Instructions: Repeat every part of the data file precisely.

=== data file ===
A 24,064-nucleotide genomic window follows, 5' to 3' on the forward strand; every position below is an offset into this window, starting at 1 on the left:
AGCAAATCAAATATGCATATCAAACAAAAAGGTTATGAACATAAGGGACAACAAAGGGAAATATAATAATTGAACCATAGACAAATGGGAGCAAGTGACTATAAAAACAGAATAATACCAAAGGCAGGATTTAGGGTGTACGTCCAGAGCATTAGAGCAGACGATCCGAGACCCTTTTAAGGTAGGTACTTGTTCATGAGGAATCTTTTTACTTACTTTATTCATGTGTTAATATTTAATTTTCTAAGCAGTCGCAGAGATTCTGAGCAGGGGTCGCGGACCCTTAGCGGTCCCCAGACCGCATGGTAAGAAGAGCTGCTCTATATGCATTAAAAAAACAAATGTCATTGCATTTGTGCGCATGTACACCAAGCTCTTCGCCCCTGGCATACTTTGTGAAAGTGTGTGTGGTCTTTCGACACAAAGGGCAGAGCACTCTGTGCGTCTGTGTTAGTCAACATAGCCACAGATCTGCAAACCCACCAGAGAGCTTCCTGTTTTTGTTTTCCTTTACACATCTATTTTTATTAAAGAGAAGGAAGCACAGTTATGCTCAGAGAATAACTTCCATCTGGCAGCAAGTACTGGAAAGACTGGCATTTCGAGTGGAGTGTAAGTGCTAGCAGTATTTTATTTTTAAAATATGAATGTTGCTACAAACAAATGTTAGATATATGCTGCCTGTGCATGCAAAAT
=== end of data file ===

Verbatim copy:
A 24,064-nucleotide genomic window follows, 5' to 3' on the forward strand; every position below is an offset into this window, starting at 1 on the left:
AGCAAATCAAATATGCATATCAAACAAAAAGGTTATGAACATAAGGGACAACAAAGGGAAATATAATAATTGAACCATAGACAAATGGGAGCAAGTGACTATAAAAACAGAATAATACCAAAGGCAGGATTTAGGGTGTACGTCCAGAGCATTAGAGCAGACGATCCGAGACCCTTTTAAGGTAGGTACTTGTTCATGAGGAATCTTTTTACTTACTTTATTCATGTGTTAATATTTAATTTTCTAAGCAGTCGCAGAGATTCTGAGCAGGGGTCGCGGACCCTTAGCGGTCCCCAGACCGCATGGTAAGAAGAGCTGCTCTATATGCATTAAAAAAACAAATGTCATTGCATTTGTGCGCATGTACACCAAGCTCTTCGCCCCTGGCATACTTTGTGAAAGTGTGTGTGGTCTTTCGACACAAAGGGCAGAGCACTCTGTGCGTCTGTGTTAGTCAACATAGCCACAGATCTGCAAACCCACCAGAGAGCTTCCTGTTTTTGTTTTCCTTTACACATCTATTTTTATTAAAGAGAAGGAAGCACAGTTATGCTCAGAGAATAACTTCCATCTGGCAGCAAGTACTGGAAAGACTGGCATTTCGAGTGGAGTGTAAGTGCTAGCAGTATTTTATTTTTAAAATATGAATGTTGCTACAAACAAATGTTAGATATATGCTGCCTGTGCATGCAAAAT